Deregulation and decentralisation have been the main thrust of reforms in higher education in Latin America. As a result, important changes have been made in university structure, management and funding. These changes include: a decrease in state involvement in providing and financing tertiary education; the creation of systems of higher education accreditation and bodies for quality assurance; the adoption of new criteria for quality and funds allocation; and greater control over the use of resources. In addition, under the strong influence of globalisation, countries in Latin America have been gradually opening up to transnational providers of education services at the tertiary level. In different countries in the region, these changes have been incorporated in a new regulatory framework for education through specific laws, decrees or, in some cases, constitutional reforms, such as in Argentina and the Plurinational State of Bolivia.36
These reforms have resulted in a significant increase in heterogeneity in tertiary education, at the expense of average quality. As a result, the need to strengthen the regulatory role of the state through the creation of bodies for quality assurance has become an urgent priority. New outcome-oriented assessment models, which prioritise institutional efficiency and productivity, require public information systems and logistics that can provide comparative data at the national and international level. Under new quality criteria, and with the expansion of privately provided tertiary education, the production of knowledge has lost importance in these institutions.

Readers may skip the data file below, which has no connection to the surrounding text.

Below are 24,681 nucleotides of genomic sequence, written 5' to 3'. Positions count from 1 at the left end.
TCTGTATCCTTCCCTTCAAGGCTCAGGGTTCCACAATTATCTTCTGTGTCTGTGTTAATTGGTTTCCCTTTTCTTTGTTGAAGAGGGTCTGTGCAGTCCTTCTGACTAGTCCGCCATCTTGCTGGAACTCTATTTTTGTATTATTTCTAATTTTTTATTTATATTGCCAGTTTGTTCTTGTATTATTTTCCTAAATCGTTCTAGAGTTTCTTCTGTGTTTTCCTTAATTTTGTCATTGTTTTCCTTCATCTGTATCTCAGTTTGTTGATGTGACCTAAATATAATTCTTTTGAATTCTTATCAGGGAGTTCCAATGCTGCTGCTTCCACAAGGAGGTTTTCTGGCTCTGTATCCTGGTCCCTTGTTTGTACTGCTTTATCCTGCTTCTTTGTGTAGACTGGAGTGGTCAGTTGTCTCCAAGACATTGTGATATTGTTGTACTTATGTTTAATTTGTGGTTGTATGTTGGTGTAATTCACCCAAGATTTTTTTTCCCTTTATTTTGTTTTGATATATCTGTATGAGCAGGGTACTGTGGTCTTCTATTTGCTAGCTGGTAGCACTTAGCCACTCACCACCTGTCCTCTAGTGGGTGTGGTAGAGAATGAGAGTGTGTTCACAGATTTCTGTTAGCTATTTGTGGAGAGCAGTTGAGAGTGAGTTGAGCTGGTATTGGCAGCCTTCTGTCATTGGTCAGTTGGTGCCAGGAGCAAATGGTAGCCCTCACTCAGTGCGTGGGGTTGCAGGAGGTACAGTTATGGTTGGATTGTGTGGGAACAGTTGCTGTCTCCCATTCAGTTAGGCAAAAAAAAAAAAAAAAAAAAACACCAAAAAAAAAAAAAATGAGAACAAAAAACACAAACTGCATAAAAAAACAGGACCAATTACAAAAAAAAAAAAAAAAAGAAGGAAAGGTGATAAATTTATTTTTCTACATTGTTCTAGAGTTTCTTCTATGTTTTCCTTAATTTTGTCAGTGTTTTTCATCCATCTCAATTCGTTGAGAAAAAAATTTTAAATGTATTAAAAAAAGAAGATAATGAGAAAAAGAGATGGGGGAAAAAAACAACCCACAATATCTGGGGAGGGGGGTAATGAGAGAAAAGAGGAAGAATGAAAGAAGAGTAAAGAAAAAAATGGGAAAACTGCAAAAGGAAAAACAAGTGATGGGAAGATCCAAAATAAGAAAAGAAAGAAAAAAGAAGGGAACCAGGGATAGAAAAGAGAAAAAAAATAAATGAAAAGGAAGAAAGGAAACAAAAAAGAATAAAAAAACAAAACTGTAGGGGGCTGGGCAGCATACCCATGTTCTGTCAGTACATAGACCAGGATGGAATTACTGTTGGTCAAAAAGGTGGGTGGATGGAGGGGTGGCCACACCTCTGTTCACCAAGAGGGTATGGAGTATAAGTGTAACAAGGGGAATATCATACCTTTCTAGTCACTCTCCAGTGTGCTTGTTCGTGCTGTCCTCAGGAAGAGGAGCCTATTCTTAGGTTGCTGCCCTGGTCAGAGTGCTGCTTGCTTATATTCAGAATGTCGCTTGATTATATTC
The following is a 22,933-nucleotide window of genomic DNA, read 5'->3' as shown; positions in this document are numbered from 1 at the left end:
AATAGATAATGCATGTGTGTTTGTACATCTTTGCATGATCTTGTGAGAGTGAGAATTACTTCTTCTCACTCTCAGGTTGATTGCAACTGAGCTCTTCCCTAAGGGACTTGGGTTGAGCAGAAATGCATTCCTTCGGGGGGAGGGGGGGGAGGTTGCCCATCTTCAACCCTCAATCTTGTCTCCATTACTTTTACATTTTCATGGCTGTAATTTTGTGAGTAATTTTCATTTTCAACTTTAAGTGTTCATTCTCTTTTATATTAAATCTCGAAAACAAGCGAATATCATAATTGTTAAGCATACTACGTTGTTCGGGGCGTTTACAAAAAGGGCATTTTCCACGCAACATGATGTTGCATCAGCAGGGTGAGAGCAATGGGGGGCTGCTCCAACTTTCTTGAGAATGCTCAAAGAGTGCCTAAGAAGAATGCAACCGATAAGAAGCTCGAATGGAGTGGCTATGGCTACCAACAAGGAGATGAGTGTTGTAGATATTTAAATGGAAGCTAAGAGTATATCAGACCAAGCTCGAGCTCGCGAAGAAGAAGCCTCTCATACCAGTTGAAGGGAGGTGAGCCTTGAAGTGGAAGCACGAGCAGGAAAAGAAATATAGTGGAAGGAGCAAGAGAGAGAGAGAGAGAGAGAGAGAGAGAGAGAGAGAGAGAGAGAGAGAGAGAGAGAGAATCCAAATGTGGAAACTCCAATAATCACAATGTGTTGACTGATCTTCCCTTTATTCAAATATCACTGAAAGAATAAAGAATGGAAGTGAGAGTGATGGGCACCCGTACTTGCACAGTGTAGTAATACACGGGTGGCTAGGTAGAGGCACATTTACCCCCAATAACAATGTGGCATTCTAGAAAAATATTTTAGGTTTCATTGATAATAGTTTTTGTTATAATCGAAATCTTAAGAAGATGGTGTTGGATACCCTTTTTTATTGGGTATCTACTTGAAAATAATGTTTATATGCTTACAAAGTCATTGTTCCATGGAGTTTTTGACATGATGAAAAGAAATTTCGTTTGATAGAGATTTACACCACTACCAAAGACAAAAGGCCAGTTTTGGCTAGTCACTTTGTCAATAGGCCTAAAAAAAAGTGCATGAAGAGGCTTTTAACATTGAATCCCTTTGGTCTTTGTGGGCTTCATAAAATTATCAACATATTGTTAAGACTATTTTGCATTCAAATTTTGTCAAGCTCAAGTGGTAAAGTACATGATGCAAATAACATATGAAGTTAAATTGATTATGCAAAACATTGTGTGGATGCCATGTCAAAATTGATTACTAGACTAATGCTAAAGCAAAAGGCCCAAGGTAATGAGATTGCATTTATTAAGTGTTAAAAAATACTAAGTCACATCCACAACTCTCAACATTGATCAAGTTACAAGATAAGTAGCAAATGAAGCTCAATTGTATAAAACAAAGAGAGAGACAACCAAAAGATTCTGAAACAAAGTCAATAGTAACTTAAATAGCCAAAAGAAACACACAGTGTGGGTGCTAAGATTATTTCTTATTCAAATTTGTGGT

The growth of the higher education system in Latin America in recent years has increased the pressure to diversify funding mechanisms. New forms of financing have developed, among which four main mechanisms or schemes stand out:
• Direct public funding: in some countries, the allocation of public funding is increasingly characterised by performance-based funding through competitive procedures.
• Public funding based on policy objectives: funds to address specific objectives or advances in research, such as the university for all Programme (Prouni) in Brazil.
• Private funding: fees paid by families, firms that finance research and post- graduate programmes, or private donations. The cost of education is increasing even in state universities (the most noteworthy case is Chile).
• mixed model: Chile.